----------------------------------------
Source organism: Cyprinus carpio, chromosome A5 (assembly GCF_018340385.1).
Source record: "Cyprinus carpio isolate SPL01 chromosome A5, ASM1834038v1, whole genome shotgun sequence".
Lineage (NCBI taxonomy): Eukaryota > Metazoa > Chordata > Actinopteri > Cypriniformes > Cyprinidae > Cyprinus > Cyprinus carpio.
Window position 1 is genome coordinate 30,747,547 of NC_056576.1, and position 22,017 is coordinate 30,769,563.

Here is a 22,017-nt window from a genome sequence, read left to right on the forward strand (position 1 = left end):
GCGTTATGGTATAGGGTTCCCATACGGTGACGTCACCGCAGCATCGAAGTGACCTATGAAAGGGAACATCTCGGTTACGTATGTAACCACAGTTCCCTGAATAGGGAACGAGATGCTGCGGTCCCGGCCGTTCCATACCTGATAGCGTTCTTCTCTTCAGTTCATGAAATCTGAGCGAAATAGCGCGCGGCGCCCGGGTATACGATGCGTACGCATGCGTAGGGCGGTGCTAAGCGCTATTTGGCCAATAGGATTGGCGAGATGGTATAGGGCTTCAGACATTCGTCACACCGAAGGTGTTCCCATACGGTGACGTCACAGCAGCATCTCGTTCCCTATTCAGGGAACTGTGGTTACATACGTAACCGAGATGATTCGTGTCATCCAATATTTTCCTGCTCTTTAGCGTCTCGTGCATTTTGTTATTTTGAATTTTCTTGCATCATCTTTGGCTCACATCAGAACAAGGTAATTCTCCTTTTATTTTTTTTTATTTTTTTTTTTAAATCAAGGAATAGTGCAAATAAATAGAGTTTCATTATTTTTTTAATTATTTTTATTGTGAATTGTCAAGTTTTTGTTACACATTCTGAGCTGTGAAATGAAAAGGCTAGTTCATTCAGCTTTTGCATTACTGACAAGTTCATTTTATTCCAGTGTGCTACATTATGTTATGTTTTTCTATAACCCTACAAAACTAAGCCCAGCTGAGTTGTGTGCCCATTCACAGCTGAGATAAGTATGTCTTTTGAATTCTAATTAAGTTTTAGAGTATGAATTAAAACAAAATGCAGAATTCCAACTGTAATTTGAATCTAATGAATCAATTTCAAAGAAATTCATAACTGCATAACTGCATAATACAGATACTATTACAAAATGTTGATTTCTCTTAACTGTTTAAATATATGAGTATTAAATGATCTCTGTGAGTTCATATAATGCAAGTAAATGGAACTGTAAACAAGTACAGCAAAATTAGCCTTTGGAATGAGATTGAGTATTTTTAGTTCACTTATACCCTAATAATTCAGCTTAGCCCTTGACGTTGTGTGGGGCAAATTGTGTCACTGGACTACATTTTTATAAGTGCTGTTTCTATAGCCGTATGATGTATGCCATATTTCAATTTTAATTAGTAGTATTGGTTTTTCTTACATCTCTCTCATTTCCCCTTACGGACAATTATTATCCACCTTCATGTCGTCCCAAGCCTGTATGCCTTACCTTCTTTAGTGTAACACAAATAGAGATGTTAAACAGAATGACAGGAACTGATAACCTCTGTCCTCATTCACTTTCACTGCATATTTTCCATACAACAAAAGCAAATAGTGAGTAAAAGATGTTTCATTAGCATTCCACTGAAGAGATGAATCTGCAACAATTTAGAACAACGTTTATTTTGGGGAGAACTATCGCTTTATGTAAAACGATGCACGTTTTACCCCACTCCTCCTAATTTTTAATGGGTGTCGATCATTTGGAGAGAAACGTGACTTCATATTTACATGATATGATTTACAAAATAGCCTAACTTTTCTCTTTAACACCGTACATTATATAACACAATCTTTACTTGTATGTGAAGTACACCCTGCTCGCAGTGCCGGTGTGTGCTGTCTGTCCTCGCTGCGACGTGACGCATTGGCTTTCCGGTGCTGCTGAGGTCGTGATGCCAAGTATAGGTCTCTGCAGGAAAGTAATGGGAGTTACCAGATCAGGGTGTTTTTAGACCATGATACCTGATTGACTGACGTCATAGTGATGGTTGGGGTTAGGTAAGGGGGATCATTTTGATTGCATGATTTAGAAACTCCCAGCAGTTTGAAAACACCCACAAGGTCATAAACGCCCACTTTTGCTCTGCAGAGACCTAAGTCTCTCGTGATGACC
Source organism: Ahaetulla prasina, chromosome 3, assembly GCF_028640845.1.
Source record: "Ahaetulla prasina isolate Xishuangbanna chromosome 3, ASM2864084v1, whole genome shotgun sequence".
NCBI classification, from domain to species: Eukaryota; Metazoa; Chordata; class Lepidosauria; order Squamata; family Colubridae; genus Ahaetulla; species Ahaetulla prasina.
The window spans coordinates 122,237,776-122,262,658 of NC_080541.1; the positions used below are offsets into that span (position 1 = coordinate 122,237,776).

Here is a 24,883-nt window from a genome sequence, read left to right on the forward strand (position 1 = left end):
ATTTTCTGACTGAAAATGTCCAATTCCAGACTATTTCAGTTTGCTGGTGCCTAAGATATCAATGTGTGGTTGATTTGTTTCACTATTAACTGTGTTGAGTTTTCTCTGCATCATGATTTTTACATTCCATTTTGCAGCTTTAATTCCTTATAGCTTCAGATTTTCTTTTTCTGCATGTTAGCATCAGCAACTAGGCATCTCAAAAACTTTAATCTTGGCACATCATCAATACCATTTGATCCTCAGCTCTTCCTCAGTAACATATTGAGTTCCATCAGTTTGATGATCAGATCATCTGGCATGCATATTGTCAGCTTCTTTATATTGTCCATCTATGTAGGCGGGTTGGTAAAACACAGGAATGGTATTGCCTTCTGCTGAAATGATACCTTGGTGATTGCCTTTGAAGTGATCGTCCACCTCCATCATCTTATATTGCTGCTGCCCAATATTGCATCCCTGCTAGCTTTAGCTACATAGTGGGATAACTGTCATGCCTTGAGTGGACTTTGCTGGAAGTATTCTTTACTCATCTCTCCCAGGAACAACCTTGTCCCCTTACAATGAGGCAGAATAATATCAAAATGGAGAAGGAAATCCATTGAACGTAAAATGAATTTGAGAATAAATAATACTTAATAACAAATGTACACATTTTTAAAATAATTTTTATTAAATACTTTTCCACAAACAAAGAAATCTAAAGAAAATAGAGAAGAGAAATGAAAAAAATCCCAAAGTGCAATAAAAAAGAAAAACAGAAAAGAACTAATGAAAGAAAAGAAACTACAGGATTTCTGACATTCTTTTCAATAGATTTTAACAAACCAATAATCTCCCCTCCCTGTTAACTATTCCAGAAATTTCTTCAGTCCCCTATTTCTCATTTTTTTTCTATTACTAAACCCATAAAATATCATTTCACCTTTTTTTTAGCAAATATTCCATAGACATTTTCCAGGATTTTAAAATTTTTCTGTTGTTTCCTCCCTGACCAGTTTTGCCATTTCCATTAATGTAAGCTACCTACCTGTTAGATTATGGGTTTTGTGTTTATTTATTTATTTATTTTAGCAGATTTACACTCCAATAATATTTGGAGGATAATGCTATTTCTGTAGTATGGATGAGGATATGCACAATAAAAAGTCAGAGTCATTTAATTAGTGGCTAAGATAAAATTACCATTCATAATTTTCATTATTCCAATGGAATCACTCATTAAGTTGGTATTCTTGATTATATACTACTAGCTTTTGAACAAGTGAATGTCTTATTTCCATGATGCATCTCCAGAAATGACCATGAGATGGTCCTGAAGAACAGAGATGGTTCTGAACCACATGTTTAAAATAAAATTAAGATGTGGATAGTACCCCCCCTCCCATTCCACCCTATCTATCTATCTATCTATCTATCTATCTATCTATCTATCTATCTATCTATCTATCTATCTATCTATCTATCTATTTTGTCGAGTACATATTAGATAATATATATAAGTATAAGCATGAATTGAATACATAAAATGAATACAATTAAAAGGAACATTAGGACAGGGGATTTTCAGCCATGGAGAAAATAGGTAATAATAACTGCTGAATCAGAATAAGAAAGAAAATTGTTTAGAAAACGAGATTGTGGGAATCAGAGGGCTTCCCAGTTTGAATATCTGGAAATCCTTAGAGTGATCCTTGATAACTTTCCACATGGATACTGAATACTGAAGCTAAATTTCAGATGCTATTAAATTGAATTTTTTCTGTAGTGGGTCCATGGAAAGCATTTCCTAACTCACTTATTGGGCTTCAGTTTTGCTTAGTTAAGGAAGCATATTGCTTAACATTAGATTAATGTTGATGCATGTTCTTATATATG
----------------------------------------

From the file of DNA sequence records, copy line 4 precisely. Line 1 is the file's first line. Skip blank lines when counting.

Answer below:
Window position 1 is genome coordinate 30,747,547 of NC_056576.1, and position 22,017 is coordinate 30,769,563.